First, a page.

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3

Press Ctrl + Alt + F2 to open tty. Here, run sudo apt-get install --reinstall unity ubuntu-desktop. After that finishes, run sudo dpkg --configure -a before rebooting.


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When a computer is shut off or loses power unexpectedly, it has no chance to finish writing data on its drives, that was only about to be written there. This can leave files and file systems in an inconsistent state. File System Integrity Modern file systems like ext4 (the default in Ubuntu), NTFS (default in Windows), and HPFS+ (default in OS X) can ...


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Try less /var/log/syslog Press shift-f to go to the end of file and monitor changes like tail -f /var/log/syslog You should see your log file. There must be some garbage on them or maybe size issues that are preventing the Syslog app to view them. So, rename it and try to open the Syslog app again. You should be able to see your new log file.


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Any files you move on your drives using the live cd will be moved on these drives. In other words, these files are "moved in windows as well" to use your words. There are a few things that you want to go about carefully, though: Copy rather than cut your files. If something is wrong with the harddrive you might lose files while cutting. Make sure you ...


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The answer says: /etc/rc.local and not /etc/init.d/rc.local Use Ctrl+Alt+F1 for a terminal. Log in and open /etc/init.d/rc.local: sudo nano /etc/init.d/rc.local Remove this: # Resource file load xrdb ~/.Xresources #End And besides, the line xrdb ~/.Xresources do no not make sense. After that sudo service rc.local restart sudo service lightdm restart ...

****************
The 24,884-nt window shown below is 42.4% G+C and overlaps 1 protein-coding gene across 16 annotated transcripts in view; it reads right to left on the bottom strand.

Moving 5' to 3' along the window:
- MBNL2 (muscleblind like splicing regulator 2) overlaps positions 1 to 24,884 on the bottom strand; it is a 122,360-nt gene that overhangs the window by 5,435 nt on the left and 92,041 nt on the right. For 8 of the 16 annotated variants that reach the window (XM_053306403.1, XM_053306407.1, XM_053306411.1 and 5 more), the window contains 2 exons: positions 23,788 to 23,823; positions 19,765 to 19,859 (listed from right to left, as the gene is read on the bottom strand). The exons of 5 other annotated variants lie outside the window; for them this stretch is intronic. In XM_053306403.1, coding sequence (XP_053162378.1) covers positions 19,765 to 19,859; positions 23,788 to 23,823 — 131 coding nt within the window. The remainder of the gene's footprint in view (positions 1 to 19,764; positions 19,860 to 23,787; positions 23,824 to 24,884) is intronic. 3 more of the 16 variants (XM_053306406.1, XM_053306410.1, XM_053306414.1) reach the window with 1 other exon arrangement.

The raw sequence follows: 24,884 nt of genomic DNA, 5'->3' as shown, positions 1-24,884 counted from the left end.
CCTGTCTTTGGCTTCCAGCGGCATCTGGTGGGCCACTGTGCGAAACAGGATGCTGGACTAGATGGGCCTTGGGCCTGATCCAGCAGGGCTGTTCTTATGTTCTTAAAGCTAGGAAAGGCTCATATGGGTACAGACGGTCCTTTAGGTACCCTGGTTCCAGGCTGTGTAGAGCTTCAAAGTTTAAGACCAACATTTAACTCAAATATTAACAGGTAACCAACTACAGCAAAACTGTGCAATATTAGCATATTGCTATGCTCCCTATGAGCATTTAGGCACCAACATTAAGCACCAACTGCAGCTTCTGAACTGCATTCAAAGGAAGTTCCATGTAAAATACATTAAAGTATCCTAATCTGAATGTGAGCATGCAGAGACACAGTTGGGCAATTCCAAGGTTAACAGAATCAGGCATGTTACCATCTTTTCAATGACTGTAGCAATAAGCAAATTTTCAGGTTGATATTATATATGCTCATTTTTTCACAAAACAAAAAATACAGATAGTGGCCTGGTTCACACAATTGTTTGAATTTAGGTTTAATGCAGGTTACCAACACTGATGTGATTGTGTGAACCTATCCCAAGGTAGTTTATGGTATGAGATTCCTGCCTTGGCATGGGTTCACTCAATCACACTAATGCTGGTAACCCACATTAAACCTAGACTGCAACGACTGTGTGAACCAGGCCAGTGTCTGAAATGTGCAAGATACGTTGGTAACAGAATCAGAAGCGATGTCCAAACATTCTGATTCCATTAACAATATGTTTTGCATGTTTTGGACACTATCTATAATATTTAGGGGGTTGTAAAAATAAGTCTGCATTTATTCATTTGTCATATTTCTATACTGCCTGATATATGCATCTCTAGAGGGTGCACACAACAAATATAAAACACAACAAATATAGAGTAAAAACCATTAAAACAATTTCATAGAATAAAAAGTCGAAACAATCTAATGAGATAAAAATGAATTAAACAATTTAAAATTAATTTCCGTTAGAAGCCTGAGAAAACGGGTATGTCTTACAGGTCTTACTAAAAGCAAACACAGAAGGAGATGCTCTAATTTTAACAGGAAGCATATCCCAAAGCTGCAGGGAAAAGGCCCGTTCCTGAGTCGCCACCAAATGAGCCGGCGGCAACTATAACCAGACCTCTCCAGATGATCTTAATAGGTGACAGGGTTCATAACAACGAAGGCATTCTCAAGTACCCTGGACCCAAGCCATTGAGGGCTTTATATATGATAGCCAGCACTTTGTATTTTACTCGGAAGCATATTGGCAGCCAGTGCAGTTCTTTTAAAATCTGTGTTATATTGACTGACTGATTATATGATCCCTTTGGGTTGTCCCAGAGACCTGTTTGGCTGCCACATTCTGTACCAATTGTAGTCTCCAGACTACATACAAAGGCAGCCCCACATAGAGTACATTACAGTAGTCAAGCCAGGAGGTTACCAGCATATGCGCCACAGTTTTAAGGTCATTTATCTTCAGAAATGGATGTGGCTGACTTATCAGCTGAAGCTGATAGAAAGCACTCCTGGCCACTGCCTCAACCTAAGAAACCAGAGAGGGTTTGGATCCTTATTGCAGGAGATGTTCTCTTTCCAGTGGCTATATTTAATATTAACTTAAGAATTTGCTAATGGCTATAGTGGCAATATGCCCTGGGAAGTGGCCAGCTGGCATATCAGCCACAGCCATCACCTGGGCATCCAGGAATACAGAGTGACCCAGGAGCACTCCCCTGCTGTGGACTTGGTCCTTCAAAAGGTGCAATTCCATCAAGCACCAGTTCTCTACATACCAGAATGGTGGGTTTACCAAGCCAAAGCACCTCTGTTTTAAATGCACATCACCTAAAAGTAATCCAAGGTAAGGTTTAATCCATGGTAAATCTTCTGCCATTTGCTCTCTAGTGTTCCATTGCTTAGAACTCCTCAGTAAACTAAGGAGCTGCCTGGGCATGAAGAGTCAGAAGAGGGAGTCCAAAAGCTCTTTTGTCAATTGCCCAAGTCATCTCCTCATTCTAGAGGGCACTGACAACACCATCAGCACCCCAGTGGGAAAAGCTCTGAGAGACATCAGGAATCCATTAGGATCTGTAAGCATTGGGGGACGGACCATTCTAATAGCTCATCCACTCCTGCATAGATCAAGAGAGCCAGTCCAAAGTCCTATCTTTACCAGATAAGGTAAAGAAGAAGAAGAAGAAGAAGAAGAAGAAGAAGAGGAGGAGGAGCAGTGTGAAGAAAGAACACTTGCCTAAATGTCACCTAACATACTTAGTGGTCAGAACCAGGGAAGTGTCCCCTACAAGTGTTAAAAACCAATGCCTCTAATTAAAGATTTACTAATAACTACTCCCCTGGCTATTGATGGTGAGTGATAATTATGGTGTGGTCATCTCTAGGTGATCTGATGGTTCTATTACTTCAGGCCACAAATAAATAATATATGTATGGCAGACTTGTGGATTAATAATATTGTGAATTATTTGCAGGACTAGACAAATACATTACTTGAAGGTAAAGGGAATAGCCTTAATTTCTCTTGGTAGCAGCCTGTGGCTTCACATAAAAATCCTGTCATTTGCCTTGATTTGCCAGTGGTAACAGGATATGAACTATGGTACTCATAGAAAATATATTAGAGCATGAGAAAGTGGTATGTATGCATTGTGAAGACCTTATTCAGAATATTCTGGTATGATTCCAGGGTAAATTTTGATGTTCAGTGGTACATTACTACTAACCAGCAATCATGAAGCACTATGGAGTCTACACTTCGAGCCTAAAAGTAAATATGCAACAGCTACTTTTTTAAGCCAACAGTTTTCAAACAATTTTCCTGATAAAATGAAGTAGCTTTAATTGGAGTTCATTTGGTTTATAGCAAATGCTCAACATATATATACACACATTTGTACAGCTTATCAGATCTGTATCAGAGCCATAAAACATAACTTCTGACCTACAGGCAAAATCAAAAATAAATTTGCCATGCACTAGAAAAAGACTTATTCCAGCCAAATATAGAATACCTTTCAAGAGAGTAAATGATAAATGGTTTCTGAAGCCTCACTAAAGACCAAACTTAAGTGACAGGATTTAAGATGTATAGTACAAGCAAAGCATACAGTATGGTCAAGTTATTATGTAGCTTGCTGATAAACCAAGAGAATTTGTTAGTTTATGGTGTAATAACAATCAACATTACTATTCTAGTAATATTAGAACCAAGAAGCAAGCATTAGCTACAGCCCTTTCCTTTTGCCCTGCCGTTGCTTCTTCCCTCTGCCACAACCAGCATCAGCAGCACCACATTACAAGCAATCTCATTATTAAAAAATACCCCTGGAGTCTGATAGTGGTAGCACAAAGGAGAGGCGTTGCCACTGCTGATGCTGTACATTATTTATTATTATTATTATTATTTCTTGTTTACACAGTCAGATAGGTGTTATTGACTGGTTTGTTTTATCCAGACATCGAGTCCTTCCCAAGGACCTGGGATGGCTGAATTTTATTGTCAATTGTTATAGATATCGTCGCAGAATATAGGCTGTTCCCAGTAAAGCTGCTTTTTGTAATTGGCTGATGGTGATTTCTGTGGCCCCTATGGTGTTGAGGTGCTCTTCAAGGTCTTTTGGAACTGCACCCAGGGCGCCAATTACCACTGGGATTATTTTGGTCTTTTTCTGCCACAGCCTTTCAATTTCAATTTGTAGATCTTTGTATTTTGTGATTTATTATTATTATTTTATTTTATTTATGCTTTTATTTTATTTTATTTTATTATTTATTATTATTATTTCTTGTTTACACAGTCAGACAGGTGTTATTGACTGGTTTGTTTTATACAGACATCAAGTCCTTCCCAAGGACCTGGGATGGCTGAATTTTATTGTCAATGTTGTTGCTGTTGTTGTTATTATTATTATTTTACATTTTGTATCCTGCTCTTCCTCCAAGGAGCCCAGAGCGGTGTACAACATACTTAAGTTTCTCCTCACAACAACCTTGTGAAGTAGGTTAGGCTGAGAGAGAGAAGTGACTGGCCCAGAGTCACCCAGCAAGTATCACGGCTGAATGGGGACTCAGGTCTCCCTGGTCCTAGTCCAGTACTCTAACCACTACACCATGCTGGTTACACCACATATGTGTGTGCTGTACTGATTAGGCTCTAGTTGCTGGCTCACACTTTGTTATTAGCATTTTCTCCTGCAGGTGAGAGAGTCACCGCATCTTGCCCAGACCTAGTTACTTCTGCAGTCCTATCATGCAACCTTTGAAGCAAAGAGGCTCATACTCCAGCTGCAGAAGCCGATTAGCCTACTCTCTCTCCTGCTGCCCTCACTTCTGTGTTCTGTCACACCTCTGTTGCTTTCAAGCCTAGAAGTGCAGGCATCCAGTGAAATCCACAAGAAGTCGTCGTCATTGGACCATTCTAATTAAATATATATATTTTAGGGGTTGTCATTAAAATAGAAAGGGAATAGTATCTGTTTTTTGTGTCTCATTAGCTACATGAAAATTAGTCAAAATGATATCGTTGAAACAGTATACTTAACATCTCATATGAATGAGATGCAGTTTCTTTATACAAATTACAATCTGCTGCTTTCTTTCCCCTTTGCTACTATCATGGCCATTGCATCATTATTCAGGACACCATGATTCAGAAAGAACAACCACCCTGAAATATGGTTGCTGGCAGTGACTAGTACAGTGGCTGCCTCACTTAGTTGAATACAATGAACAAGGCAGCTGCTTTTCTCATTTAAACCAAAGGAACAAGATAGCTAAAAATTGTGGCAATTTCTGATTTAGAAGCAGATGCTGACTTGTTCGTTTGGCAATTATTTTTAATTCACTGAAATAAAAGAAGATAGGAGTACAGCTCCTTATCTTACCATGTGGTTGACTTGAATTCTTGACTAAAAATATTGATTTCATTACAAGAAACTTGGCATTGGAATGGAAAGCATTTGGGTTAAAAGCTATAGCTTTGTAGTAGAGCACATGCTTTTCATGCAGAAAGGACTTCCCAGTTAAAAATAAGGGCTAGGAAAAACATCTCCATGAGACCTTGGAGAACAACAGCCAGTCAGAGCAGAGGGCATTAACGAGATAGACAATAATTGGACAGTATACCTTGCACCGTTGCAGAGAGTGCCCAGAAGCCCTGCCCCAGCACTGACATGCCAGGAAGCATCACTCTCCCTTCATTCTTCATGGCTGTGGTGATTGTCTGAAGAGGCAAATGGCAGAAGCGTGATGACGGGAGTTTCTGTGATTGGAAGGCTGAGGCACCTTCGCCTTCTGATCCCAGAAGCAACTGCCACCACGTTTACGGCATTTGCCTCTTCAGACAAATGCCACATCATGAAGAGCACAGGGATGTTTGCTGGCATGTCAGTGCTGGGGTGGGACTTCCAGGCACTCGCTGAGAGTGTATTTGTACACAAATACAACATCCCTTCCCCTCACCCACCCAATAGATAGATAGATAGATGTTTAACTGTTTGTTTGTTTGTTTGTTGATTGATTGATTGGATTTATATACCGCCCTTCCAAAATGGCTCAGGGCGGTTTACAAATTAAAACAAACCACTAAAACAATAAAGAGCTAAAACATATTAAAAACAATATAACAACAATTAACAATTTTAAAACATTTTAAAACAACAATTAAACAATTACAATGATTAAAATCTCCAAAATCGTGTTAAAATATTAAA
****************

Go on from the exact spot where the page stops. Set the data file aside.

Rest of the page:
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I'm observing the same issue, on 15.04, so as this person here The problem is that when minimizing the last window, the animation just hangs and unity freezes. The mouse is still active but whatever I click nothing happens. The only way to get out of it is to press Alt+Tab, select the descktop and this unlocks unity. This problem is not linked with the ...


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Do this: Reboot into the GRUB menu. Select the Advanced options for Ubuntu choice. Select a Recovery Mode kernel (doesn't matter which). On the next window that pops up, select root. Run umount /dev/sda1. Run fsck -f /dev/sda1. When that finishes, reboot.


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TL;DR : The problem was due to the file var/log/syslog being very large in size with kernel especially ufw dumping a lot of UFW_AUDIT logs regularly. To solve the problem we need to set the LOGLEVEL of ufw as low in the ufw configuration file /etc/ufw/ufw.conf: sudo sed -i '/^LOGLEVEL/s/=.*/=low/' /etc/ufw/ufw.conf From man ufw: Loglevels above medium ...



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